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Dissent targeted in attack on disgraced ex-Chongqing chief

BEIJING--China's apparent decision to throw the book at disgraced politician Bo Xilai is aimed at killing support for a leader at the core of a scandal that tarnished the Communist Party and threatened its cherished unity, analysts said.

China said Friday that the former rising political star would “face justice” for a litany of crimes including abuse of power, bribery and “improper sexual relationships” — an unprecedented rebuke for a top Communist official.

Allegations of graft and other lurid details in a scandal that has already seen Bo's wife convicted of murder have caused divisions within the secretive party ahead of a sensitive leadership transition, observers said.

Residual support for the charismatic Bo has worried a Chinese leadership that insists on total allegiance to the course set by the party, and the attack on Bo is meant to exterminate it, they said.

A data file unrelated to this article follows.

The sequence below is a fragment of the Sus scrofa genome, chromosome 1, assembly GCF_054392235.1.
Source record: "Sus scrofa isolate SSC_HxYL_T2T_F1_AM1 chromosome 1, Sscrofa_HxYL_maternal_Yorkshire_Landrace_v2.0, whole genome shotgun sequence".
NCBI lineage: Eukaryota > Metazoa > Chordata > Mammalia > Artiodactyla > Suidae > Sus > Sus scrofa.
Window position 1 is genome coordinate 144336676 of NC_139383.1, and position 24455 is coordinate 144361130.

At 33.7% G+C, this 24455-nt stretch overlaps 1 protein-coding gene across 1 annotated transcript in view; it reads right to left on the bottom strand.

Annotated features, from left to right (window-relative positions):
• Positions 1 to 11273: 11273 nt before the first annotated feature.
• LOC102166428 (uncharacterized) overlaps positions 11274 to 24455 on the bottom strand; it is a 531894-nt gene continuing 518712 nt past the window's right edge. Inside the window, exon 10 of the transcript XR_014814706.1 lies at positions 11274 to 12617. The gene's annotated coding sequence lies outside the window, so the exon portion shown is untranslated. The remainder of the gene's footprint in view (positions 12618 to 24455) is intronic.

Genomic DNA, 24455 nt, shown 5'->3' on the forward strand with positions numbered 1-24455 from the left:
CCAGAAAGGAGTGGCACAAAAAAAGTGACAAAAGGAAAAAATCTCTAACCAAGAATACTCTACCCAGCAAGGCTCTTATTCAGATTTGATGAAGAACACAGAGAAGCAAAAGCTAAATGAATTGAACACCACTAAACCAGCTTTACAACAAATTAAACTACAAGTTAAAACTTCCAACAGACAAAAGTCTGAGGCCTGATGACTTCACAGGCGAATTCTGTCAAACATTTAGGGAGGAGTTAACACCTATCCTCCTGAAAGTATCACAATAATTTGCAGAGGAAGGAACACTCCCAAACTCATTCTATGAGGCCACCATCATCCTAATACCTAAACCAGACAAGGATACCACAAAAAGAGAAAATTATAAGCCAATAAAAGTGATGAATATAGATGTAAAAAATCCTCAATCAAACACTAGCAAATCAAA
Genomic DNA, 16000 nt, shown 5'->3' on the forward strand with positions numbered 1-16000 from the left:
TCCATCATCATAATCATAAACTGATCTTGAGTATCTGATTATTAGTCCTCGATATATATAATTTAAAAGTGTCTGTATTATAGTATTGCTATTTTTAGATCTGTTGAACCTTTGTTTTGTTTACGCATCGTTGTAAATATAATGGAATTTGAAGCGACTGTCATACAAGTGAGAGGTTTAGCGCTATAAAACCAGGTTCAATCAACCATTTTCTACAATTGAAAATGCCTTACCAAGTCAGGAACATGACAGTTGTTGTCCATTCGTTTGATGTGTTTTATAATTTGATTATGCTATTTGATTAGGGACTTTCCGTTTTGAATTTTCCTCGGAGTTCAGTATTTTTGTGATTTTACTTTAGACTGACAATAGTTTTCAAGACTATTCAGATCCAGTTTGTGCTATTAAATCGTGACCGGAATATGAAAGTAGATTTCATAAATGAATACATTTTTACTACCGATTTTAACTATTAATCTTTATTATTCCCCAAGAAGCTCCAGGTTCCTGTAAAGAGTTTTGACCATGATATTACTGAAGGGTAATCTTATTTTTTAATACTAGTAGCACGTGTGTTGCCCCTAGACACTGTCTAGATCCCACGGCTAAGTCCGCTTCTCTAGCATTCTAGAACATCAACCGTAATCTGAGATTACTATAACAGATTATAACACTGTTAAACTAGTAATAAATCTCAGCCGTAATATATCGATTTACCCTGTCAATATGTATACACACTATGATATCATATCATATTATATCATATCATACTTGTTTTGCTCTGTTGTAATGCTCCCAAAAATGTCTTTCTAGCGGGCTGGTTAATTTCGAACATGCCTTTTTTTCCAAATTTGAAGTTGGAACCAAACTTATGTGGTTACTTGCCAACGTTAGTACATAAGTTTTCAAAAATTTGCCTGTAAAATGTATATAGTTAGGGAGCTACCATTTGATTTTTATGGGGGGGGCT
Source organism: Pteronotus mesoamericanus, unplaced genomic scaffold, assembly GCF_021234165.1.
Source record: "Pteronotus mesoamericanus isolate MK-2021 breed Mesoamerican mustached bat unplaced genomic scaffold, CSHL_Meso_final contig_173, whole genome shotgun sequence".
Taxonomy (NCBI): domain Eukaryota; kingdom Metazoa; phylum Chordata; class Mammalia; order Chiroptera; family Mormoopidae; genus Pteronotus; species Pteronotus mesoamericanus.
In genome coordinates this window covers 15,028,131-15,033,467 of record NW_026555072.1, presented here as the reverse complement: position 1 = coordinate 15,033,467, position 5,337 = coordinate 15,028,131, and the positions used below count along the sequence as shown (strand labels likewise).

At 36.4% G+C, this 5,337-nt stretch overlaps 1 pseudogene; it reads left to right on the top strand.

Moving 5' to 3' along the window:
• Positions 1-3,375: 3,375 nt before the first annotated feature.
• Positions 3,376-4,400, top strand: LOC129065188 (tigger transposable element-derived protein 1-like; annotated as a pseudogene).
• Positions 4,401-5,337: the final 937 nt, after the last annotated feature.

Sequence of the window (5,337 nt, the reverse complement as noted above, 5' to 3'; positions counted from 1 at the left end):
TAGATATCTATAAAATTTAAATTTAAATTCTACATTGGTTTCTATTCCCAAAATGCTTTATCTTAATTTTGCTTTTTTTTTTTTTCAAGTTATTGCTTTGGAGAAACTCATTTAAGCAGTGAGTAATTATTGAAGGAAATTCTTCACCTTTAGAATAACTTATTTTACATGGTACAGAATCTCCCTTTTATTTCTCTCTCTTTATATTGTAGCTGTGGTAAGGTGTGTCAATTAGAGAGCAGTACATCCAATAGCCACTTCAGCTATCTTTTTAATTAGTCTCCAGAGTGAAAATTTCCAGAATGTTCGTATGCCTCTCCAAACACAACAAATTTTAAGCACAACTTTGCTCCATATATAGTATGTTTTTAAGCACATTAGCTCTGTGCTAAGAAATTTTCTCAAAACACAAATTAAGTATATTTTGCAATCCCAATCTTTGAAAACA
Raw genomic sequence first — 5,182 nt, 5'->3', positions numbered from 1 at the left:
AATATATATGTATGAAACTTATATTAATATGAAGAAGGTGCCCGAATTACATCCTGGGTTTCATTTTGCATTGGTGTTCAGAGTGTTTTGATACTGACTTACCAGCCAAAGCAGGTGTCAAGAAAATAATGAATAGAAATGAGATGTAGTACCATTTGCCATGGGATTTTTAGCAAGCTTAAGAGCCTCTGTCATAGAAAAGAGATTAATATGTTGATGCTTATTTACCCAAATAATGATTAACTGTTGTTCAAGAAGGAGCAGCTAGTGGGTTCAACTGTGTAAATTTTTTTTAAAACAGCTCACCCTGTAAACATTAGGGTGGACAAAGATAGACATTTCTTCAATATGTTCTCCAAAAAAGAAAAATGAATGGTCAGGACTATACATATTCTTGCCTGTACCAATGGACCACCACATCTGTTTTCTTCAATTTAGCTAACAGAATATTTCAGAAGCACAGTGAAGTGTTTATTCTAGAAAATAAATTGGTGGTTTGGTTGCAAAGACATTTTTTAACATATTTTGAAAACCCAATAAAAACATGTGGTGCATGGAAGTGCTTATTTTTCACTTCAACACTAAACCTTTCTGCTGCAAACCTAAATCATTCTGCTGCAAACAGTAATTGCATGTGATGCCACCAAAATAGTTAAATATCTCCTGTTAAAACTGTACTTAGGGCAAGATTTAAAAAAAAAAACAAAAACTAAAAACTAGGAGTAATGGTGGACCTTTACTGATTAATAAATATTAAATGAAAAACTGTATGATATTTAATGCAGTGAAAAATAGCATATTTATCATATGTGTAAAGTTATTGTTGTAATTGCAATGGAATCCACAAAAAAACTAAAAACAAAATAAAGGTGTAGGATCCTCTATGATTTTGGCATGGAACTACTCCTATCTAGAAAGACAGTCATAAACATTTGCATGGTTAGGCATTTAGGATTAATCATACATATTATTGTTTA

“Bo Xilai could have become a populist hero, which would have been bad for current leaders ... it's enough to name his crimes to shatter the illusion of Bo as a heroic figure,” said Zhang Ming, a political scientist at Renmin University in Beijing.

Bo, a former commerce minister and party boss of the megacity of Chongqing, was known for his suave and open demeanor, unusual in a country where leaders are typically rigid bureaucrats, and for his open lobbying for promotion to the top national leadership.

But this irritated many in the Communist Party and violated a code against naked ambition and other ill-discipline — a lesson learned from the divisive and disastrous political campaigns of Communist founder Mao Zedong.

Bo's populist style of leadership included a nostalgic revival of Mao-era “red culture” that, along with a high-profile crackdown on organized crime in Chongqing, had wide popular appeal.

“I think that (Chinese president and party chief) Hu Jintao has scored some kind of victory because Hu and (Premier Wen Jiabao) wanted stiff punishment against Bo as opposed to some party elders and Maoist elements,” said China politics analyst Willy Lam.

The scandal, which first emerged earlier this year, came at a highly sensitive time as the party prepares for a once-a-decade transition to a new set of top leaders that will be unveiled in a congress opening on Nov. 8.

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